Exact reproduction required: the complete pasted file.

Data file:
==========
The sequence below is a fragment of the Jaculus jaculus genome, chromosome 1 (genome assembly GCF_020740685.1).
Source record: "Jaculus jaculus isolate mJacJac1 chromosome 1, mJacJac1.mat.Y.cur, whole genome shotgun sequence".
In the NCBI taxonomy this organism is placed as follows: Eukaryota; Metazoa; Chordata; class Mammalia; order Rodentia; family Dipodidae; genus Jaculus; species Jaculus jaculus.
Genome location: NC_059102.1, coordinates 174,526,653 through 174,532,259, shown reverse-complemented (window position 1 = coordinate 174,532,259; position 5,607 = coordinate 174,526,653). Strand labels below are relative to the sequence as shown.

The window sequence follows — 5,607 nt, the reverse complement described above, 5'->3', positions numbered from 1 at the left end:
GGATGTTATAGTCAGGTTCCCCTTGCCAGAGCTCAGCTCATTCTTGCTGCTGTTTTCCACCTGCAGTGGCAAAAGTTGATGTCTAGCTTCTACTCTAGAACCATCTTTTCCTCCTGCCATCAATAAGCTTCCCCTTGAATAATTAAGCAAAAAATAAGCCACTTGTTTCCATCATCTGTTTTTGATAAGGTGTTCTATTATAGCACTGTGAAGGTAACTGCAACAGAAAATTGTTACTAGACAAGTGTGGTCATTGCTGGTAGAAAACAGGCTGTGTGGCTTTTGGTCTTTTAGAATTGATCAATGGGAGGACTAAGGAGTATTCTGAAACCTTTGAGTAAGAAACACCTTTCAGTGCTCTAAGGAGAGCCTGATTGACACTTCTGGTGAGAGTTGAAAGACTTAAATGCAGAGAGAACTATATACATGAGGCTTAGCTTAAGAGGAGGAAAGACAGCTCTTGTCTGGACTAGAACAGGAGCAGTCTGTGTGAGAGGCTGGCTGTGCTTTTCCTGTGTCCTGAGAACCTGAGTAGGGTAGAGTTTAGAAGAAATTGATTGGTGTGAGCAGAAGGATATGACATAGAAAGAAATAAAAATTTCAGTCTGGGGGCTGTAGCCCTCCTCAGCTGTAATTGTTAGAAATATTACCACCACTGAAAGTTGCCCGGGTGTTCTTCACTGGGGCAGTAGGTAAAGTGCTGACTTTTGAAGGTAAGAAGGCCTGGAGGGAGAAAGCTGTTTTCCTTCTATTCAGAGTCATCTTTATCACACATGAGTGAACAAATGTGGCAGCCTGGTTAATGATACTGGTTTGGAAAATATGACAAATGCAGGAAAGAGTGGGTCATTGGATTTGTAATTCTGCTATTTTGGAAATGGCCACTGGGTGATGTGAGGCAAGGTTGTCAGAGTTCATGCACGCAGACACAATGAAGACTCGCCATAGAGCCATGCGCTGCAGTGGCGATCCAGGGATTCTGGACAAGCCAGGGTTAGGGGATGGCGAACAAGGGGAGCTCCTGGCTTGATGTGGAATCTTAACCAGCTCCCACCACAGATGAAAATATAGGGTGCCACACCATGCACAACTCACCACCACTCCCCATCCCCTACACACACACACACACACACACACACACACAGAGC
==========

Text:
The sequence below is a fragment of the Jaculus jaculus genome, chromosome 1 (genome assembly GCF_020740685.1).
Source record: "Jaculus jaculus isolate mJacJac1 chromosome 1, mJacJac1.mat.Y.cur, whole genome shotgun sequence".
In the NCBI taxonomy this organism is placed as follows: Eukaryota; Metazoa; Chordata; class Mammalia; order Rodentia; family Dipodidae; genus Jaculus; species Jaculus jaculus.
Genome location: NC_059102.1, coordinates 174,526,653 through 174,532,259, shown reverse-complemented (window position 1 = coordinate 174,532,259; position 5,607 = coordinate 174,526,653). Strand labels below are relative to the sequence as shown.

The window sequence follows — 5,607 nt, the reverse complement described above, 5'->3', positions numbered from 1 at the left end:
GGATGTTATAGTCAGGTTCCCCTTGCCAGAGCTCAGCTCATTCTTGCTGCTGTTTTCCACCTGCAGTGGCAAAAGTTGATGTCTAGCTTCTACTCTAGAACCATCTTTTCCTCCTGCCATCAATAAGCTTCCCCTTGAATAATTAAGCAAAAAATAAGCCACTTGTTTCCATCATCTGTTTTTGATAAGGTGTTCTATTATAGCACTGTGAAGGTAACTGCAACAGAAAATTGTTACTAGACAAGTGTGGTCATTGCTGGTAGAAAACAGGCTGTGTGGCTTTTGGTCTTTTAGAATTGATCAATGGGAGGACTAAGGAGTATTCTGAAACCTTTGAGTAAGAAACACCTTTCAGTGCTCTAAGGAGAGCCTGATTGACACTTCTGGTGAGAGTTGAAAGACTTAAATGCAGAGAGAACTATATACATGAGGCTTAGCTTAAGAGGAGGAAAGACAGCTCTTGTCTGGACTAGAACAGGAGCAGTCTGTGTGAGAGGCTGGCTGTGCTTTTCCTGTGTCCTGAGAACCTGAGTAGGGTAGAGTTTAGAAGAAATTGATTGGTGTGAGCAGAAGGATATGACATAGAAAGAAATAAAAATTTCAGTCTGGGGGCTGTAGCCCTCCTCAGCTGTAATTGTTAGAAATATTACCACCACTGAAAGTTGCCCGGGTGTTCTTCACTGGGGCAGTAGGTAAAGTGCTGACTTTTGAAGGTAAGAAGGCCTGGAGGGAGAAAGCTGTTTTCCTTCTATTCAGAGTCATCTTTATCACACATGAGTGAACAAATGTGGCAGCCTGGTTAATGATACTGGTTTGGAAAATATGACAAATGCAGGAAAGAGTGGGTCATTGGATTTGTAATTCTGCTATTTTGGAAATGGCCACTGGGTGATGTGAGGCAAGGTTGTCAGAGTTCATGCACGCAGACACAATGAAGACTCGCCATAGAGCCATGCGCTGCAGTGGCGATCCAGGGATTCTGGACAAGCCAGGGTTAGGGGATGGCGAACAAGGGGAGCTCCTGGCTTGATGTGGAATCTTAACCAGCTCCCACCACAGATGAAAATATAGGGTGCCACACCATGCACAACTCACCACCACTCCCCATCCCCTACACACACACACACACACACACACACACACAGAGC